Freshfield Grove

Tales of Tasmanian Adventures in Olive Oil

Olive Poo


The human body has inspired plenty of art, usually depicting a traditional view of beauty. Our bodies are amazing as well as beautiful though, and there are lots of functions which we don’t readily consider when we think about art. You may have heard of MONA? The Museum of Old and New Art, in Tasmania. Within an architecturally amazing structure, dug deep down into the limestone, is an equally amazing collection of art. Old and new, as the name suggests. The contemporary stuff is brilliant. I often find modern art rather pointless, but this collection is emotive and provides plenty to think about, although some of it I admit I don’t really like. My first visit was the day after a BIG house-warming party. I thought perhaps the disorientation was due to the late night, but subsequent visits reveal this to be standard. For me anyway! There’s an exhibit there called “Cloaca” by Wim Delvoye. It’s a large installation that simulates the entire digestive tract, including the olfactory aspects! The artist’s website is pretty unique too; I thought I’d clicked on a fake link when the page loaded.

The production of extra virgin olive oil also results in a by-product. It’s called olive pomace, and it’s the first thing to come out of the press, before the oil starts. Those ten minutes or so between the pomace outflow starting and the oil are pretty nail-biting! We found the pomace unexpectedly entertaining though. It’s arguably less artistic than a MONA exhibit, but it’s like our own mini cloaca. And it’s much pleasanter to be surrounded by the aroma of freshly pressed olives, than that of the real Cloaca!

There’s a lot of pomace produced in the olive industry. EVOO is only about 10-20% by weight of the olive fruit submitted for pressing, so there’s a lot of pomace to dispose of. Some is used in the production of lower grades of oil. This is extracted using very high temperatures and solvents and then deodorised, resulting in an oil with none of the flavour or health benefits of EVOO. This should be labelled as olive-pomace oil – don’t be fooled into thinking it’s extra virgin! (There’s a good diagram and explanation of olive oil grades here, on the Australian Olive Association website.) Pomace is also used for a variety of other applications including animal feeds and composting, and this is what we aim to do with ours. The end product of “Cloaca” is sold by the artist, but sadly I don’t think little nuggets of olive pomace will command the same value! FFx

Olive pomace

Gallons of olive pomace…

Author: FarmerFi

I'm a British doctor who married an Aussie, moved to Tasmania, and bought an olive grove. Now making extra virgin olive oil and olive leaf tea. I'd love you to join my adventures in the beautiful setting of Southern Tasmania.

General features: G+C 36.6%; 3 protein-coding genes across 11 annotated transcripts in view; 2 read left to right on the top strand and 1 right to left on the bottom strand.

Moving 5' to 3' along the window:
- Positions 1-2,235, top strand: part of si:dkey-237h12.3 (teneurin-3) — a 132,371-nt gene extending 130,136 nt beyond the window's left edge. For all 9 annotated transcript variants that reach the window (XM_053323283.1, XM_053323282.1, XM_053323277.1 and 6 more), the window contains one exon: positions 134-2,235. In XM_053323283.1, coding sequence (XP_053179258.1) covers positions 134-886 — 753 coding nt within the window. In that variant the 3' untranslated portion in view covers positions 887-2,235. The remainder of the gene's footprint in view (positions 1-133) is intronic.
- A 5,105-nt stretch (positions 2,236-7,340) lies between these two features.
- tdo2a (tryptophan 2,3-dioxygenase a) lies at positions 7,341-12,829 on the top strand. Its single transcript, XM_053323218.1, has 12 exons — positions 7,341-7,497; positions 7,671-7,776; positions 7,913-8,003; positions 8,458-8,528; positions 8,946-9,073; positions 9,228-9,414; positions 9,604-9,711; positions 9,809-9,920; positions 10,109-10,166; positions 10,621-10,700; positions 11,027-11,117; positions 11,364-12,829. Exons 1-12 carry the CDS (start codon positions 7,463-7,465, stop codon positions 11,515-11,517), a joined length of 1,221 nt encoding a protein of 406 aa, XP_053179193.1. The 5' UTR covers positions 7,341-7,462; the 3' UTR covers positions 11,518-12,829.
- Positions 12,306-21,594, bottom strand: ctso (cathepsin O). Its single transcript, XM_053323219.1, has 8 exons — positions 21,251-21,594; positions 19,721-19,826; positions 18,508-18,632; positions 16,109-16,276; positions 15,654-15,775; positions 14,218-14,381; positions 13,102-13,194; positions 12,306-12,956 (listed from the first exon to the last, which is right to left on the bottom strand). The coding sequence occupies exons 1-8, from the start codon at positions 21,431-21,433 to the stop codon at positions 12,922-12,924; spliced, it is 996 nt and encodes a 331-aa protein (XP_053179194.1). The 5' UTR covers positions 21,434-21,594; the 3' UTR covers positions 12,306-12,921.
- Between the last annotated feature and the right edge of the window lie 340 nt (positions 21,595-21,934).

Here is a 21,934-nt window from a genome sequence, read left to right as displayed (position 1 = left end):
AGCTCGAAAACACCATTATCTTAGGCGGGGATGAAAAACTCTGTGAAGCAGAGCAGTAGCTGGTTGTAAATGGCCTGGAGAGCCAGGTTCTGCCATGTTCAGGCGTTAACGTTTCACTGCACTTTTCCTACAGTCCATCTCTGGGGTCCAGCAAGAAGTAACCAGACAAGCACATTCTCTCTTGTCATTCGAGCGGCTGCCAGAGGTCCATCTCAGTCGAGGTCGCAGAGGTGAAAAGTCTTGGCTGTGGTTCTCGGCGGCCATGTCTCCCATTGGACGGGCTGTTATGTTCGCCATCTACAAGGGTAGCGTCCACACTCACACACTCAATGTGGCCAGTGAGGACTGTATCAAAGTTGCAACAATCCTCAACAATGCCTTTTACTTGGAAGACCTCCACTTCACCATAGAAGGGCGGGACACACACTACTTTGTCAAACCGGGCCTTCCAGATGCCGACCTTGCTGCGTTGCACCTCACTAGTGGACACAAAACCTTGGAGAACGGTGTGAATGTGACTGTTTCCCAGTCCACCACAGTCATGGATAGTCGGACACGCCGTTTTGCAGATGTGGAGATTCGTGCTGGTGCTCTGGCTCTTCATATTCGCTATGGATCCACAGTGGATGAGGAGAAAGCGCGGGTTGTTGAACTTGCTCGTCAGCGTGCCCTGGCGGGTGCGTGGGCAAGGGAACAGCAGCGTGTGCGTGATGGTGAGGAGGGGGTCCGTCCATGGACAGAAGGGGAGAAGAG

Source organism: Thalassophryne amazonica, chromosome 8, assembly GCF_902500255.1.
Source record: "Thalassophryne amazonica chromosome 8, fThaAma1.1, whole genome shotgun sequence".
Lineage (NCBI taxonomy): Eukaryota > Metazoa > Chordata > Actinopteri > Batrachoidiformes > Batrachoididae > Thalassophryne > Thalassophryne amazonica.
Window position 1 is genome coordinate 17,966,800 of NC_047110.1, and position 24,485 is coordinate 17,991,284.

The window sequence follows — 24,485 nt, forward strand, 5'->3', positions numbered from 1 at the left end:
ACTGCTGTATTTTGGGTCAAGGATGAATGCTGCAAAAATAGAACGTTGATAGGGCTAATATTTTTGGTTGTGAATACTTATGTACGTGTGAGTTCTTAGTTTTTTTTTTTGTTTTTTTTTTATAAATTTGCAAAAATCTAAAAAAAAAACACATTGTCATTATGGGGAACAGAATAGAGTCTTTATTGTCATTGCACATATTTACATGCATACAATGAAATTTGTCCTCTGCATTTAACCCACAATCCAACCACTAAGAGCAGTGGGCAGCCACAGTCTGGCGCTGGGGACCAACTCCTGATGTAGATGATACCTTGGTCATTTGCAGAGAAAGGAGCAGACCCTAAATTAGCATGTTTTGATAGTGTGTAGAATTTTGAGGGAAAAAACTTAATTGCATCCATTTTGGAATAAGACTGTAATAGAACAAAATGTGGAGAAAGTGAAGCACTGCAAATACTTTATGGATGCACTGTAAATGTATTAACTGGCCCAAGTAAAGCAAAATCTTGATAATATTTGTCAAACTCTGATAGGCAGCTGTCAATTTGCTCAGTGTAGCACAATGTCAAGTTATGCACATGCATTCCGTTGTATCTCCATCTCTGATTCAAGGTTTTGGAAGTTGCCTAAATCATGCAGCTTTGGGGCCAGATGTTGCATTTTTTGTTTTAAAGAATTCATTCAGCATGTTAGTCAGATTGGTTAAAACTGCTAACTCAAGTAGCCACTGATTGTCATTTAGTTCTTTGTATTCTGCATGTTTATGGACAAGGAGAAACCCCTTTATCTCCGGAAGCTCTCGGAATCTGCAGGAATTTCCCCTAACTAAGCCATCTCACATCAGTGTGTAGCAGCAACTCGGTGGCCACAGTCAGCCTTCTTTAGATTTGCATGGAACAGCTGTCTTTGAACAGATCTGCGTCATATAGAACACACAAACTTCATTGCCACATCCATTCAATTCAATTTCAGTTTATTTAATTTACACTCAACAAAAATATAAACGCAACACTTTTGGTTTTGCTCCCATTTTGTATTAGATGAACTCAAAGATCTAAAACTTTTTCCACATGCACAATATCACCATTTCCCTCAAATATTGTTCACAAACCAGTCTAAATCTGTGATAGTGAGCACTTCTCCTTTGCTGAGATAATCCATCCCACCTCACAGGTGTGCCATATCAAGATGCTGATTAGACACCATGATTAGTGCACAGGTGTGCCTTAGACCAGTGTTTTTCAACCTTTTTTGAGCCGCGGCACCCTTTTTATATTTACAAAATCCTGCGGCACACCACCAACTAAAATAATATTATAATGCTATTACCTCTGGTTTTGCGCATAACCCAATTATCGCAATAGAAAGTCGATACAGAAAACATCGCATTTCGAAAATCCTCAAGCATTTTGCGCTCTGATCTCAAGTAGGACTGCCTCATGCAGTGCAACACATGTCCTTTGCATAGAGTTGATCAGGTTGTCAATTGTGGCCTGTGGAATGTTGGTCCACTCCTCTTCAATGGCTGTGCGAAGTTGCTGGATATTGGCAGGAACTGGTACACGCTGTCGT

14 thoughts on “Olive Poo

  1. WONDERFUL post, Fi !!! Now I shall change personæ and return for more praise. [grin]


  2. This SHOULD be the other me … and I’ve just followed you again, under the new site’s creator. I would give QUIDS to be able to get down to Tassie to see David’s MONA – poo machine or no.
    The exciting thing about your pomace is the knowledge that your end product must be almost there … 😀


  3. Enjoyed this. Added new dimensions for my appreciation of the olive.


  4. That must make super compost! Very interesting post. And congratulations for getting your oil to Sydney.


  5. Wow this is so interesting! Amazing having a blog on olive oil. Will look forward in reading your future posts!


    • Thanks for stopping by 🙂 Please let me know if there are any particular olive topics you’d like to know more about! I’m looking forward to picking up some new recipes from your blog.


      • Sure thing! I’m very interested in getting to know different olive oils and organoleptic differences according to terroir, and obviously the conditions of extraction. In Portugal we have many award winning olive oils, and all very different in taste and culinary use. If you also have any recipes you would like to see with olive oil – let me know 🙂


      • I’m still very much learning about the organoleptic differences in olive oil, and how this relates to olive variety, terroir and processing methods. I will definitely post on what I learn as I go though! I don’t think I’ve ever had Portugese EVOO, I’ll keep my eyes open for it.

        We have a centrifugal press, and there’s a bit of information about it in a previous post here

        As for recipes, I’m currently on the hunt for a good olive oil cookie recipe (sweet rather than savoury)… 🙂 F


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